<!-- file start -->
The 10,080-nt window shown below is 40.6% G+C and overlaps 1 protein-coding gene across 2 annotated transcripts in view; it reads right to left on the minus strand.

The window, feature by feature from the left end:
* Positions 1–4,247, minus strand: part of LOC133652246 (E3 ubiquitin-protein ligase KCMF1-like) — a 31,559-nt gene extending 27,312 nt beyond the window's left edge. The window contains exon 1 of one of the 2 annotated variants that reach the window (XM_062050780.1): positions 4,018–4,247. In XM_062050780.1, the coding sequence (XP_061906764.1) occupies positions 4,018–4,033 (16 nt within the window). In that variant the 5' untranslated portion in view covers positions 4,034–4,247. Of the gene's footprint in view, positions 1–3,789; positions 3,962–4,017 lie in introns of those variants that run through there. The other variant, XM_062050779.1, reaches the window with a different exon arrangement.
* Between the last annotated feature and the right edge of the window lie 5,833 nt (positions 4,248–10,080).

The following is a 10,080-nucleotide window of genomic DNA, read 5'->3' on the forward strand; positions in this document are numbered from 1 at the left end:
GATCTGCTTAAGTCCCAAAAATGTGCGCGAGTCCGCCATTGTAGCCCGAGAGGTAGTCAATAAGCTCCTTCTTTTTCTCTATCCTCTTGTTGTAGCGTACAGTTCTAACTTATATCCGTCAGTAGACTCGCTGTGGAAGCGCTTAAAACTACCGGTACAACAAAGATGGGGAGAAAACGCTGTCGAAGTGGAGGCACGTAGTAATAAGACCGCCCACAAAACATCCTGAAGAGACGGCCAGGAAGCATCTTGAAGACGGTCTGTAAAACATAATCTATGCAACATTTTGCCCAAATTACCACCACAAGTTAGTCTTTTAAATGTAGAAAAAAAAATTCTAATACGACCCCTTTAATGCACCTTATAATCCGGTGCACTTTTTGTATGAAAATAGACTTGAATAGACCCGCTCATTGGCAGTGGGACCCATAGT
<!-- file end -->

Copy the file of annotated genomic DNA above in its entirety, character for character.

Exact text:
The 10,080-nt window shown below is 40.6% G+C and overlaps 1 protein-coding gene across 2 annotated transcripts in view; it reads right to left on the minus strand.

The window, feature by feature from the left end:
* Positions 1–4,247, minus strand: part of LOC133652246 (E3 ubiquitin-protein ligase KCMF1-like) — a 31,559-nt gene extending 27,312 nt beyond the window's left edge. The window contains exon 1 of one of the 2 annotated variants that reach the window (XM_062050780.1): positions 4,018–4,247. In XM_062050780.1, the coding sequence (XP_061906764.1) occupies positions 4,018–4,033 (16 nt within the window). In that variant the 5' untranslated portion in view covers positions 4,034–4,247. Of the gene's footprint in view, positions 1–3,789; positions 3,962–4,017 lie in introns of those variants that run through there. The other variant, XM_062050779.1, reaches the window with a different exon arrangement.
* Between the last annotated feature and the right edge of the window lie 5,833 nt (positions 4,248–10,080).

The following is a 10,080-nucleotide window of genomic DNA, read 5'->3' on the forward strand; positions in this document are numbered from 1 at the left end:
GATCTGCTTAAGTCCCAAAAATGTGCGCGAGTCCGCCATTGTAGCCCGAGAGGTAGTCAATAAGCTCCTTCTTTTTCTCTATCCTCTTGTTGTAGCGTACAGTTCTAACTTATATCCGTCAGTAGACTCGCTGTGGAAGCGCTTAAAACTACCGGTACAACAAAGATGGGGAGAAAACGCTGTCGAAGTGGAGGCACGTAGTAATAAGACCGCCCACAAAACATCCTGAAGAGACGGCCAGGAAGCATCTTGAAGACGGTCTGTAAAACATAATCTATGCAACATTTTGCCCAAATTACCACCACAAGTTAGTCTTTTAAATGTAGAAAAAAAAATTCTAATACGACCCCTTTAATGCACCTTATAATCCGGTGCACTTTTTGTATGAAAATAGACTTGAATAGACCCGCTCATTGGCAGTGGGACCCATAGT